Hawksbill Sea TurtleLatin name: Eretmochelys Imbricata,
Conservsation status: critically endangered (population is decreasing)
One of the smallest sea turtles, the Hawksbill lives 30-50 years and feeds on sponges that are toxic to most other marine animals.
Climate change may affect Hawksbill Turtles in various ways because they live in different habitats at different stages of life: open ocean, beaches, lagoons and coral reefs. Rising sand temperature of nesting beaches produces more females and other abnormalities in baby turtles. Adults live primarily in coral reefs—threatened by rising ocean temperature and acidity. Since ancient times the Hawksbill has been exploited for its shell. They are also threatened from fisheries by-catch, development, and a high sensitivity to oil spills. The population has decreased by an estimated 80% in the last 100 years.
Other animals at risk
Koalas live in the woodlands of Australia. Thick fur and skin make it difficult for them to adapt to rising temperatures. Increased CO2 in the air produces less protein in the eucalyptus leaves, forcing the Koala to search for other sources of food and, in times of high heat, water. On the ground, the slow moving Koalas are prey to wild dingoes and domestic dogs, or are hit by cars as they cross roads. Their habitats are also being destroyed by drought, bush fires and development.
Polar Bears live only in the Arctic. Loss of sea ice has a critically adverse effect on Polar Bears. They hunt from the edge and build snow dens on the ice for resting and raising their cubs. Sea ice decline could open the Arctic to shipping and tourism, further disturbing Arctic habitats. Other threats are oil development and industrial pollution that reaches the Arctic through air and ocean currents.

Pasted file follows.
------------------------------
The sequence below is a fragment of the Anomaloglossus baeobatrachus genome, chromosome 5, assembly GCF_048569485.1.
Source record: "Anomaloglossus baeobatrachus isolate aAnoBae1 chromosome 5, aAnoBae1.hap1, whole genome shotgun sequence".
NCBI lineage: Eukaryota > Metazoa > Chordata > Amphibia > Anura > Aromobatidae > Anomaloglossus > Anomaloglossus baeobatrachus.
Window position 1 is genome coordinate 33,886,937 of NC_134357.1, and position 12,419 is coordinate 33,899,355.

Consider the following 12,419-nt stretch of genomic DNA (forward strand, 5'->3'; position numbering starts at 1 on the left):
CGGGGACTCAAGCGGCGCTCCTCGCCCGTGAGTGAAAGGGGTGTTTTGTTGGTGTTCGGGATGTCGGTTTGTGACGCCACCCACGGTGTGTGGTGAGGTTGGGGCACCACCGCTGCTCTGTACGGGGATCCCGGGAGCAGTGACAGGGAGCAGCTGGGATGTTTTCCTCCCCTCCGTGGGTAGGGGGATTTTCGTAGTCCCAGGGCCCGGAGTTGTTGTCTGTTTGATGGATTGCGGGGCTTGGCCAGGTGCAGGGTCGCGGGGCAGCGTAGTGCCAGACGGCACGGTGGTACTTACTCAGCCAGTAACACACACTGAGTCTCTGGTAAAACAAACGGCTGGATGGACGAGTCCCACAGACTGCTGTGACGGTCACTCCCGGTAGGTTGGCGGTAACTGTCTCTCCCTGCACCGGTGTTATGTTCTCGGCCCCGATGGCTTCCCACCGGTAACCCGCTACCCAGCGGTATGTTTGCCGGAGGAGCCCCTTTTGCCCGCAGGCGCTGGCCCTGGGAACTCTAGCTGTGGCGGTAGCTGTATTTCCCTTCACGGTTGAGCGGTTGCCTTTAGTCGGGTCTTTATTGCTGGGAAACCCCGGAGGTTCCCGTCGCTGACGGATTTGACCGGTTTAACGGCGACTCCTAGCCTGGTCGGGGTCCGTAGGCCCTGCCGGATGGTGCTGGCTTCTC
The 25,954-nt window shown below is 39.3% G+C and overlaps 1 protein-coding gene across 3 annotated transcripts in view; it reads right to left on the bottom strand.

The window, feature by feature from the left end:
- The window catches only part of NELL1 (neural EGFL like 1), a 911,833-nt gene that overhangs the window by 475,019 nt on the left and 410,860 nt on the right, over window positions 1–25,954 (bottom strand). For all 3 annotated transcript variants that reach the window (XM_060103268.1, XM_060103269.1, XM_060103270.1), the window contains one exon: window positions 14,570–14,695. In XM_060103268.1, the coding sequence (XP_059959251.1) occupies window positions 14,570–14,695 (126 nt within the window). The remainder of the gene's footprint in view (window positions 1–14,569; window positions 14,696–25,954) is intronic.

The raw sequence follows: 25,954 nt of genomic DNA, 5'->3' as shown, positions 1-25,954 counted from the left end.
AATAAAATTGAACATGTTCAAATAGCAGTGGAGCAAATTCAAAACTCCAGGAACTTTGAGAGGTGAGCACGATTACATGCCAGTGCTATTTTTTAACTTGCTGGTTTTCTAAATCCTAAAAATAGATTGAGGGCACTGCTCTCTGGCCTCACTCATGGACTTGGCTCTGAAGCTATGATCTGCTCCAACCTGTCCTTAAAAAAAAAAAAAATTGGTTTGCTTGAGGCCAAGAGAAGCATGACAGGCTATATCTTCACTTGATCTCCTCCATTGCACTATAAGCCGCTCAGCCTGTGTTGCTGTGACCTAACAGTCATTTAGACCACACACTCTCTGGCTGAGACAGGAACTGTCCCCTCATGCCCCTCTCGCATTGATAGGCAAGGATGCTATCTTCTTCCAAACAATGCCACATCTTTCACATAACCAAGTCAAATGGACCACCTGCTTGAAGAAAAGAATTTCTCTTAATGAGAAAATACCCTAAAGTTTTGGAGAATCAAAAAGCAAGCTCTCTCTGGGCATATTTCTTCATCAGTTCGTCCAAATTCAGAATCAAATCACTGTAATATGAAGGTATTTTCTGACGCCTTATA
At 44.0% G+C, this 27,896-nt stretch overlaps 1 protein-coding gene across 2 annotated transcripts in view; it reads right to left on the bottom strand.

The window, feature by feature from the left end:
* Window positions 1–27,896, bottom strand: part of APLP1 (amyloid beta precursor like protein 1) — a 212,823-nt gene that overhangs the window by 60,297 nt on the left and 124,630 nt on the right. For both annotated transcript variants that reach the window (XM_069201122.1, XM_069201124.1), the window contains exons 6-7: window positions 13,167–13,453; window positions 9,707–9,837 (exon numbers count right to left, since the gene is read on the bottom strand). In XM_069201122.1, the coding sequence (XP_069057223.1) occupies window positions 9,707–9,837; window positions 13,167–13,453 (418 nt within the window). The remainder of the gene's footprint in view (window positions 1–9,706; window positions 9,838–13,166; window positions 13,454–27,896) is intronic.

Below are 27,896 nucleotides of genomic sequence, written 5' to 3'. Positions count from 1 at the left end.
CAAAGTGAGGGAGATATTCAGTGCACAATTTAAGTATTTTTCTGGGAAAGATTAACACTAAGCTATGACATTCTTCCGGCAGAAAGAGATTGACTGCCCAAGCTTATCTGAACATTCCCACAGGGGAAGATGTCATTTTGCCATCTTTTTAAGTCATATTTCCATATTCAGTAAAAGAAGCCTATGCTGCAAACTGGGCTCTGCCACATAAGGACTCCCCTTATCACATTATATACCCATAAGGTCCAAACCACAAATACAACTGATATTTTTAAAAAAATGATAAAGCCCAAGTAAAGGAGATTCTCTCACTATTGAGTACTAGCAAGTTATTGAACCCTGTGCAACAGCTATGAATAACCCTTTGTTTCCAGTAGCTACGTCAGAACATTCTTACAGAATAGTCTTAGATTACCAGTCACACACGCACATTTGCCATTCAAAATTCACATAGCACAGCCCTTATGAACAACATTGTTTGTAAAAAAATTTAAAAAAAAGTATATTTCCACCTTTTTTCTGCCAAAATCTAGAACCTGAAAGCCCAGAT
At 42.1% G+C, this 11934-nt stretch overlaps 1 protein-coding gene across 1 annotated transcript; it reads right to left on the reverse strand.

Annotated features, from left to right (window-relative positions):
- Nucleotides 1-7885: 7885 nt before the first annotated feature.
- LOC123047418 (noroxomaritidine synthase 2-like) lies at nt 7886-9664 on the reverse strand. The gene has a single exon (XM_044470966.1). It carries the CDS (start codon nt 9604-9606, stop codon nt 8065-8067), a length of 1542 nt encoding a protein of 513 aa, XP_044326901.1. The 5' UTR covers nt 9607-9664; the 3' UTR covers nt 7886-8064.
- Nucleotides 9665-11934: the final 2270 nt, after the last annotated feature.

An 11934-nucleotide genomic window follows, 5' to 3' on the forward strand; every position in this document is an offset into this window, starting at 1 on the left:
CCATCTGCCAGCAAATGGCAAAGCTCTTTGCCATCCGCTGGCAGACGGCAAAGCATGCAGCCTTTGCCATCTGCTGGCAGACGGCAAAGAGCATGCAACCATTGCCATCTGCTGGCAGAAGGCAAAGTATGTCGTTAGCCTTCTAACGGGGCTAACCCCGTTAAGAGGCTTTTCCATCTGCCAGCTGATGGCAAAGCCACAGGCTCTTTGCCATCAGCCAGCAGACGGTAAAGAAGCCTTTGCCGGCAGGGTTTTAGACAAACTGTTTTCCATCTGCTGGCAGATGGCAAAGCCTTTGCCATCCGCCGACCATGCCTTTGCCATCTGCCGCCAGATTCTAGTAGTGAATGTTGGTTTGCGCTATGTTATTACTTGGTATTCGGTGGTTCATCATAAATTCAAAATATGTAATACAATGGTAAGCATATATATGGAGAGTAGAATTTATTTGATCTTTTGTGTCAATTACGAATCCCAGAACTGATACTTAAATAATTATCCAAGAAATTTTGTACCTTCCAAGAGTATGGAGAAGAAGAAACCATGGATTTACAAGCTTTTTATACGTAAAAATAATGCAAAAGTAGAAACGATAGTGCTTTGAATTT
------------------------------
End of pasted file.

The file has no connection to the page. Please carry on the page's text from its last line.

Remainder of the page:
The Rusty Patched is the first bee to be listed as endangered in the US. Populations have declined as much as 87% from habitat loss, disease and pesticides. Climate threats include: warming and precipitation, early snow, late frost and drought. Bees and butterflies are important agricultural pollinators. In 2016, 40% of invertebrate pollinators (bees and butterflies) were listed as threatened with extinction.
Clownfish live in the shallow waters of coral reefs where they have a mutually beneficial relation with a few species of sea anemone. The anenome protects the Clownfish, and the fish's swimming aerates the water around the anenome. Clownfish are unable to move long distances, and rising ocean temperature and acidity is a threat to their coral reef habitats. Increased acidity also seems to impair their ability to navigate to their home anemones.